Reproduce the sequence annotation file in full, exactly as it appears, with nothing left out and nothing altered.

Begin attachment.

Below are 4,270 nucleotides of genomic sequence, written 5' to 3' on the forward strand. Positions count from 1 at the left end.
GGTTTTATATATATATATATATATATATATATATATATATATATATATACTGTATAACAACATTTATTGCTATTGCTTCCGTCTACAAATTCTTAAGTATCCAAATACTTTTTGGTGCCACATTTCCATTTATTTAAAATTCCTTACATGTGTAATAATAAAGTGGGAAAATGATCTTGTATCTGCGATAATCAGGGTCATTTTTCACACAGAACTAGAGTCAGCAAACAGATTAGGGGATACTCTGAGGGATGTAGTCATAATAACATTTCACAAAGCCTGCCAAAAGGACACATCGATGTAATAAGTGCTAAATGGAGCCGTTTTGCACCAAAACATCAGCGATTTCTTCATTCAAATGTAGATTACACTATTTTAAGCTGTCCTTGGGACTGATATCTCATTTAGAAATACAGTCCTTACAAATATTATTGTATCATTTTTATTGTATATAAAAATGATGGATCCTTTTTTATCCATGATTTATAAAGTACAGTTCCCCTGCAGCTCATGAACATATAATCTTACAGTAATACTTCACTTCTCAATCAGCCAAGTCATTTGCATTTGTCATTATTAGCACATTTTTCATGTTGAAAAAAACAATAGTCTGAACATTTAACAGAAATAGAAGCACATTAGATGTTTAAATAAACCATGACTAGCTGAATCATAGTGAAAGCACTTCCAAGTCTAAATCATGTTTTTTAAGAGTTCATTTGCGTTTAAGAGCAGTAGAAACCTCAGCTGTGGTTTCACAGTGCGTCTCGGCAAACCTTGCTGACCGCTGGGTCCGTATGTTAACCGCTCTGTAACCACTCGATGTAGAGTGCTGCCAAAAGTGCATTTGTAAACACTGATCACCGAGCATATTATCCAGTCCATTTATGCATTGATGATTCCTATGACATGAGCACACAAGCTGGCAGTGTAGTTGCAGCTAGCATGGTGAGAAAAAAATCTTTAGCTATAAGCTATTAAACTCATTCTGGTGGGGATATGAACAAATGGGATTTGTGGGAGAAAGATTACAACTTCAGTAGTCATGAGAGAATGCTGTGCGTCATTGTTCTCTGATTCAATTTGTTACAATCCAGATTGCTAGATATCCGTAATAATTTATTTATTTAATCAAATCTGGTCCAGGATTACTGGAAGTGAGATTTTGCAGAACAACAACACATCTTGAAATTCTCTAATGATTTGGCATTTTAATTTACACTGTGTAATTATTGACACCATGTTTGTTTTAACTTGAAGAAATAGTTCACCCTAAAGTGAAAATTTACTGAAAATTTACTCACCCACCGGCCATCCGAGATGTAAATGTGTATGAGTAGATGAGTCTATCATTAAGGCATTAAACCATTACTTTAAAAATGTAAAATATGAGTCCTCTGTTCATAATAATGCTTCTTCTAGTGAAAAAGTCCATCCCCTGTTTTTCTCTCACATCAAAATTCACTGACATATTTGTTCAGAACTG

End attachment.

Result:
Below are 4,270 nucleotides of genomic sequence, written 5' to 3' on the forward strand. Positions count from 1 at the left end.
GGTTTTATATATATATATATATATATATATATATATATATATATATATACTGTATAACAACATTTATTGCTATTGCTTCCGTCTACAAATTCTTAAGTATCCAAATACTTTTTGGTGCCACATTTCCATTTATTTAAAATTCCTTACATGTGTAATAATAAAGTGGGAAAATGATCTTGTATCTGCGATAATCAGGGTCATTTTTCACACAGAACTAGAGTCAGCAAACAGATTAGGGGATACTCTGAGGGATGTAGTCATAATAACATTTCACAAAGCCTGCCAAAAGGACACATCGATGTAATAAGTGCTAAATGGAGCCGTTTTGCACCAAAACATCAGCGATTTCTTCATTCAAATGTAGATTACACTATTTTAAGCTGTCCTTGGGACTGATATCTCATTTAGAAATACAGTCCTTACAAATATTATTGTATCATTTTTATTGTATATAAAAATGATGGATCCTTTTTTATCCATGATTTATAAAGTACAGTTCCCCTGCAGCTCATGAACATATAATCTTACAGTAATACTTCACTTCTCAATCAGCCAAGTCATTTGCATTTGTCATTATTAGCACATTTTTCATGTTGAAAAAAACAATAGTCTGAACATTTAACAGAAATAGAAGCACATTAGATGTTTAAATAAACCATGACTAGCTGAATCATAGTGAAAGCACTTCCAAGTCTAAATCATGTTTTTTAAGAGTTCATTTGCGTTTAAGAGCAGTAGAAACCTCAGCTGTGGTTTCACAGTGCGTCTCGGCAAACCTTGCTGACCGCTGGGTCCGTATGTTAACCGCTCTGTAACCACTCGATGTAGAGTGCTGCCAAAAGTGCATTTGTAAACACTGATCACCGAGCATATTATCCAGTCCATTTATGCATTGATGATTCCTATGACATGAGCACACAAGCTGGCAGTGTAGTTGCAGCTAGCATGGTGAGAAAAAAATCTTTAGCTATAAGCTATTAAACTCATTCTGGTGGGGATATGAACAAATGGGATTTGTGGGAGAAAGATTACAACTTCAGTAGTCATGAGAGAATGCTGTGCGTCATTGTTCTCTGATTCAATTTGTTACAATCCAGATTGCTAGATATCCGTAATAATTTATTTATTTAATCAAATCTGGTCCAGGATTACTGGAAGTGAGATTTTGCAGAACAACAACACATCTTGAAATTCTCTAATGATTTGGCATTTTAATTTACACTGTGTAATTATTGACACCATGTTTGTTTTAACTTGAAGAAATAGTTCACCCTAAAGTGAAAATTTACTGAAAATTTACTCACCCACCGGCCATCCGAGATGTAAATGTGTATGAGTAGATGAGTCTATCATTAAGGCATTAAACCATTACTTTAAAAATGTAAAATATGAGTCCTCTGTTCATAATAATGCTTCTTCTAGTGAAAAAGTCCATCCCCTGTTTTTCTCTCACATCAAAATTCACTGACATATTTGTTCAGAACTG